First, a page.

Pharmacological treatment of MI

The most commonly used pharmacological therapies have been taken into consideration by the CC. The CC’s recommendations in this specific field can be summarised as follows:

Non-steroidal anti-inflammatory drugs

Non-steroidal anti-inflammatory drug (NSAID) prescription in the early postinjury period, especially in the case of a medium to severe MI (II°–III°), can be considered as a justified medical treatment.128 It should be remembered, however, that there is still no evidence of the benefits and the adverse effects that the intake of non-selective NSAIDs may provide.129

The use of analgesic drugs

The most commonly used analgesic drug is paracetamol.129 Its analgesic effect is mainly related to the action on the systems involved in pain modulation, such as serotonin system. Paracetamol does not act at peripheral level and therefore does not have anti-inflammatory activity. Some studies recommend the use of analgesics for low-intensity pain in neuromuscular disorders in the first postlesion days.130 In conclusion, the CC suggests that analgesics can be used in case of pain in the first postlesion days.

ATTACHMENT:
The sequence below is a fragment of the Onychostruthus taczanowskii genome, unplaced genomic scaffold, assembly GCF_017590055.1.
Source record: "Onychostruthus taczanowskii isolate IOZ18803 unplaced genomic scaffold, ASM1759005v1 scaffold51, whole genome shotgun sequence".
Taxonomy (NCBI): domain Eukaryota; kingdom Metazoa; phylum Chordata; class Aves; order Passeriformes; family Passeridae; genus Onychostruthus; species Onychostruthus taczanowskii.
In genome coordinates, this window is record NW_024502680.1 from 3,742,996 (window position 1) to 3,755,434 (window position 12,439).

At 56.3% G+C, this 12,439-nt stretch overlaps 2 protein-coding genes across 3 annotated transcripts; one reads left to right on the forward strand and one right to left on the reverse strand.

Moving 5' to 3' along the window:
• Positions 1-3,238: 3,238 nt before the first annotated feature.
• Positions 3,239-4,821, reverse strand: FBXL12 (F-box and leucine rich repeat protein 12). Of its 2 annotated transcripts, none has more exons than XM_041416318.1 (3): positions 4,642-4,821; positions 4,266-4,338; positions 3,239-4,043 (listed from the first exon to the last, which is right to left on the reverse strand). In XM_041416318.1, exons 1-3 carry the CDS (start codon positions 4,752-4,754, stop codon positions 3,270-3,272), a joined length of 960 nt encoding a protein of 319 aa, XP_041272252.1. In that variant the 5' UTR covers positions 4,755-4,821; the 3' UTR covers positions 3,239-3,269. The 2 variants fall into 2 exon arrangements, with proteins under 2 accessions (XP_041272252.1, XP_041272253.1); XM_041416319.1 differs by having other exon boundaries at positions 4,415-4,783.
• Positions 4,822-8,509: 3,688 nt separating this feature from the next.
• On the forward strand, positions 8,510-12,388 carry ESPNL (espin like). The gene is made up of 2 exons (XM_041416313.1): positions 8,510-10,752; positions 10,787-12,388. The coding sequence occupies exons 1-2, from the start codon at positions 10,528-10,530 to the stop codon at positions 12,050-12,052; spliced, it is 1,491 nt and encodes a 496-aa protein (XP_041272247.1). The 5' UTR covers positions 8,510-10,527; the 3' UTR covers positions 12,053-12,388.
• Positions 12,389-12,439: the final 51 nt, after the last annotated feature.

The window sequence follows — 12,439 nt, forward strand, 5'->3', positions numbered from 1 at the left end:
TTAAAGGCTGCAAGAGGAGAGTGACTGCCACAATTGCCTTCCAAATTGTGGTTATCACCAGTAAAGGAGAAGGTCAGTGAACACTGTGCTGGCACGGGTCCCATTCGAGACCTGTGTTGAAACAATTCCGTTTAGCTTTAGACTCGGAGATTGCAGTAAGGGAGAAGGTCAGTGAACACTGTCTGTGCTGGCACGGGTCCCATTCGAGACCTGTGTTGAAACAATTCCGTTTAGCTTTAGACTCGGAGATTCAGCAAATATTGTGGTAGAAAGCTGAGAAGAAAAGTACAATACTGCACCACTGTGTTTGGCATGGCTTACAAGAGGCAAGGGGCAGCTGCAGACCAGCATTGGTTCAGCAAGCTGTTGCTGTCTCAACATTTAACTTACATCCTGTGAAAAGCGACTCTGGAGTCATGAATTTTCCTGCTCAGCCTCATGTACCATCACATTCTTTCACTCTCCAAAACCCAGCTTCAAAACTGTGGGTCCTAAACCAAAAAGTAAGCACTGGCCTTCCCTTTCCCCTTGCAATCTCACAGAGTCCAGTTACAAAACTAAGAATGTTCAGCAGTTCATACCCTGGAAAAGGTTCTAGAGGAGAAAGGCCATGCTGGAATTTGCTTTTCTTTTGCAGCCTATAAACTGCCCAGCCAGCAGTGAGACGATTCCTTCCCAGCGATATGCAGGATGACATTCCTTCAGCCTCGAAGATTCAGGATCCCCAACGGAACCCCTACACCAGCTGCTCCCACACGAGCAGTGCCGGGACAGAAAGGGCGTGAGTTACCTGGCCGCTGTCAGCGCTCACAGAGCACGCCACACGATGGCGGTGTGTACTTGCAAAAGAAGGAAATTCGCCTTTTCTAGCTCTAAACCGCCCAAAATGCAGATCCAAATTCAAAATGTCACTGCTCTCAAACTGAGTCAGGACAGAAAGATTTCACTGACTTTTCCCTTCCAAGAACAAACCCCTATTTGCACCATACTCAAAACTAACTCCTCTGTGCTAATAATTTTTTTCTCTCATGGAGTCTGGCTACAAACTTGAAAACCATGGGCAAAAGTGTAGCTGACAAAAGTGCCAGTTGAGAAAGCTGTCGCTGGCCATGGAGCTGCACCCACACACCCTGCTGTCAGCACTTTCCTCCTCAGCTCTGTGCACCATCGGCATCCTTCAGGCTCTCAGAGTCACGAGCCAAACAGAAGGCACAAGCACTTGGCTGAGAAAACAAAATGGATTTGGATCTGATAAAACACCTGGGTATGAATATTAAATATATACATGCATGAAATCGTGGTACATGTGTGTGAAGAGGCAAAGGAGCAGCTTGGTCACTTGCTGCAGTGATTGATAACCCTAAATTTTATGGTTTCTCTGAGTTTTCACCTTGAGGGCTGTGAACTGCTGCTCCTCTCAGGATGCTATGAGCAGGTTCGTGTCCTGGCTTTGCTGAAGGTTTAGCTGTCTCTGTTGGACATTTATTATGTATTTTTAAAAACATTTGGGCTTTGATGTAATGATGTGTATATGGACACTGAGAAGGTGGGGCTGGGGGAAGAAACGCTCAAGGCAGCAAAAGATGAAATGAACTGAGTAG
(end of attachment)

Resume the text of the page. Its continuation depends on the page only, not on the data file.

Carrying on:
The use of calcium chelants

Chelation therapy is a drug therapy utilising chelation to treat some forms of intoxication due to heavy metals. In the case of MI, chelators may limit the calcium overload phase (calcium is an alkaline earth metal). The most widely used and well known of chelants is EDTA. EDTA would seem to be able to limit the histopathological changes present in the context of muscular lesions.131 However, the use of calcium chelants needs further evidence to be justified for the treatment of MIs.

The use of corticosteroids

The use of corticosteroid drugs should be avoided. Indeed, among different adverse effects,67 they involve delayed absorption of haematoma, increased necrosis in the injured myofibrils, delay in muscle tissue regeneration processes and loss of muscle strength.132

The use of muscle relaxant drugs

The use of muscle relaxant drugs for a limited period could, in theory, reduce, or at least contain, the self-aggravation stage of the lesion. In any case, CC recommends that the use of muscle relaxants requires further evidence-based studies regarding their efficacy in MI treatment.